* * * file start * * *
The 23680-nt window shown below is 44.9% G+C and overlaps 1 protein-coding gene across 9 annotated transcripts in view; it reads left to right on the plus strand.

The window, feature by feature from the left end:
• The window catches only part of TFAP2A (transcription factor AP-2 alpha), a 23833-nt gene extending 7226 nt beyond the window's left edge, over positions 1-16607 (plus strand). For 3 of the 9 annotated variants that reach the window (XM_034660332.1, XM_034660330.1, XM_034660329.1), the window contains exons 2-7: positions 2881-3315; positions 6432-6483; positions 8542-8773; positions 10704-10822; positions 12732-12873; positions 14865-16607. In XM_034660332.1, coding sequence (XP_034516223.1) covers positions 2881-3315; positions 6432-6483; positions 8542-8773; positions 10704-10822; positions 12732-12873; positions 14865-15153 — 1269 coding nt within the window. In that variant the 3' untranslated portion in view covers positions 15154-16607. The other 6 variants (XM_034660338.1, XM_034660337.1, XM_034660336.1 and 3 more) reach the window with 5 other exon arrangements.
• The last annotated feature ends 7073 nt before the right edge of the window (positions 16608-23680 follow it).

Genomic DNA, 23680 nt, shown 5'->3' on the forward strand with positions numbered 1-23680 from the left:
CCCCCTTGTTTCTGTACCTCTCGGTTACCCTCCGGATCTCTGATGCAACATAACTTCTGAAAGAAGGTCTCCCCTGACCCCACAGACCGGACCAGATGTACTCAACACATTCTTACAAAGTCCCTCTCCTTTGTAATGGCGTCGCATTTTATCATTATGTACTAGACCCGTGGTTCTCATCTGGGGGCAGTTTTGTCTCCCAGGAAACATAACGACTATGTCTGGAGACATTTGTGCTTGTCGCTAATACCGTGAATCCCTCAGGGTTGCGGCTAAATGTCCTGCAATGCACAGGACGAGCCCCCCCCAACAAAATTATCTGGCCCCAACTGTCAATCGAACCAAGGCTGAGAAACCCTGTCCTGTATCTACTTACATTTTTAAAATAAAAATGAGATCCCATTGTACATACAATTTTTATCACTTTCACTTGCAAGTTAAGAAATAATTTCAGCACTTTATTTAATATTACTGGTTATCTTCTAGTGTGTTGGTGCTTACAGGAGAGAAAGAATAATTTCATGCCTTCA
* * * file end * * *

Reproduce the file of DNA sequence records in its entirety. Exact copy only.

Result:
The 23680-nt window shown below is 44.9% G+C and overlaps 1 protein-coding gene across 9 annotated transcripts in view; it reads left to right on the plus strand.

The window, feature by feature from the left end:
• The window catches only part of TFAP2A (transcription factor AP-2 alpha), a 23833-nt gene extending 7226 nt beyond the window's left edge, over positions 1-16607 (plus strand). For 3 of the 9 annotated variants that reach the window (XM_034660332.1, XM_034660330.1, XM_034660329.1), the window contains exons 2-7: positions 2881-3315; positions 6432-6483; positions 8542-8773; positions 10704-10822; positions 12732-12873; positions 14865-16607. In XM_034660332.1, coding sequence (XP_034516223.1) covers positions 2881-3315; positions 6432-6483; positions 8542-8773; positions 10704-10822; positions 12732-12873; positions 14865-15153 — 1269 coding nt within the window. In that variant the 3' untranslated portion in view covers positions 15154-16607. The other 6 variants (XM_034660338.1, XM_034660337.1, XM_034660336.1 and 3 more) reach the window with 5 other exon arrangements.
• The last annotated feature ends 7073 nt before the right edge of the window (positions 16608-23680 follow it).

Genomic DNA, 23680 nt, shown 5'->3' on the forward strand with positions numbered 1-23680 from the left:
CCCCCTTGTTTCTGTACCTCTCGGTTACCCTCCGGATCTCTGATGCAACATAACTTCTGAAAGAAGGTCTCCCCTGACCCCACAGACCGGACCAGATGTACTCAACACATTCTTACAAAGTCCCTCTCCTTTGTAATGGCGTCGCATTTTATCATTATGTACTAGACCCGTGGTTCTCATCTGGGGGCAGTTTTGTCTCCCAGGAAACATAACGACTATGTCTGGAGACATTTGTGCTTGTCGCTAATACCGTGAATCCCTCAGGGTTGCGGCTAAATGTCCTGCAATGCACAGGACGAGCCCCCCCCAACAAAATTATCTGGCCCCAACTGTCAATCGAACCAAGGCTGAGAAACCCTGTCCTGTATCTACTTACATTTTTAAAATAAAAATGAGATCCCATTGTACATACAATTTTTATCACTTTCACTTGCAAGTTAAGAAATAATTTCAGCACTTTATTTAATATTACTGGTTATCTTCTAGTGTGTTGGTGCTTACAGGAGAGAAAGAATAATTTCATGCCTTCA